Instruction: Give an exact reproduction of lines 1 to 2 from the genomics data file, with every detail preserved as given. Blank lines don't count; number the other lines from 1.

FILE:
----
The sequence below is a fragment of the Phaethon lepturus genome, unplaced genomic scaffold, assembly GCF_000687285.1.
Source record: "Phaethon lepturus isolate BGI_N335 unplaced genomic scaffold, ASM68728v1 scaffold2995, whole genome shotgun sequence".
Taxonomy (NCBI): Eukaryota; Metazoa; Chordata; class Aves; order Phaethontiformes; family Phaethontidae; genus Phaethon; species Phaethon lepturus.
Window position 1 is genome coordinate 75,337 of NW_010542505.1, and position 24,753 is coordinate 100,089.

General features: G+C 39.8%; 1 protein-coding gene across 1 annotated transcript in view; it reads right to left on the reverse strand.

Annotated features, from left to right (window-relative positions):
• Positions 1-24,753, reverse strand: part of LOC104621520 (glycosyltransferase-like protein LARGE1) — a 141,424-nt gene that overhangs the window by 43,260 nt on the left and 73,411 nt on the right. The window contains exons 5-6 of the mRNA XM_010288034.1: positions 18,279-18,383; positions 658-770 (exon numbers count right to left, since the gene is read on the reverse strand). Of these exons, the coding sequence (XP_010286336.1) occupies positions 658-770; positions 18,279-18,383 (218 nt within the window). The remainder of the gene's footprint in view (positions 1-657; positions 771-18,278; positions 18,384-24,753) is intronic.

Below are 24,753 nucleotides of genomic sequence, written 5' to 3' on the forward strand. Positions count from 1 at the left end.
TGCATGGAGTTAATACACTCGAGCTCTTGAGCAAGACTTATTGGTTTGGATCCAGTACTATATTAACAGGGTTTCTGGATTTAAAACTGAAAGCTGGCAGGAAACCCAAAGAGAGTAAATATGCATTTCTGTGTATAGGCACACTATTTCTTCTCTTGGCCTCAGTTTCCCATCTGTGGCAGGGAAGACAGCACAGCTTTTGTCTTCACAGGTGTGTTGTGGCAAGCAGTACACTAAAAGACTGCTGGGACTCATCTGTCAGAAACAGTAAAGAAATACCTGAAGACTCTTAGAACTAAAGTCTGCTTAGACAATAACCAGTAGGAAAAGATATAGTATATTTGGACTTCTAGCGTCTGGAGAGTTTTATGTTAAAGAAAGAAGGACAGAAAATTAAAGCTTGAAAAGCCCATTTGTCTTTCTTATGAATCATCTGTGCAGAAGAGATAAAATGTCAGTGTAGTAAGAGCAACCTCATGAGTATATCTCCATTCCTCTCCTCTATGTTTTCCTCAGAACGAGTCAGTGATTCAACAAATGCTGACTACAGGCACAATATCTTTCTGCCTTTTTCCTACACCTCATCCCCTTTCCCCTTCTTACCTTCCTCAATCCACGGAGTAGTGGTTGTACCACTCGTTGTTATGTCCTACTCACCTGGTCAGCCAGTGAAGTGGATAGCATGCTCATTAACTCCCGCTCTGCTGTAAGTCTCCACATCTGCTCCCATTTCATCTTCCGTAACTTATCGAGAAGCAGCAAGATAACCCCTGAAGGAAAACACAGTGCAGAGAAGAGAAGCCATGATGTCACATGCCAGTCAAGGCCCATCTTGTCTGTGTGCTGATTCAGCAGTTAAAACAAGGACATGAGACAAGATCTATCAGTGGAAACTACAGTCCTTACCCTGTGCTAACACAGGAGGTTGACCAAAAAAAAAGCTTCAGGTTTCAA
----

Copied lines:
The sequence below is a fragment of the Phaethon lepturus genome, unplaced genomic scaffold, assembly GCF_000687285.1.
Source record: "Phaethon lepturus isolate BGI_N335 unplaced genomic scaffold, ASM68728v1 scaffold2995, whole genome shotgun sequence".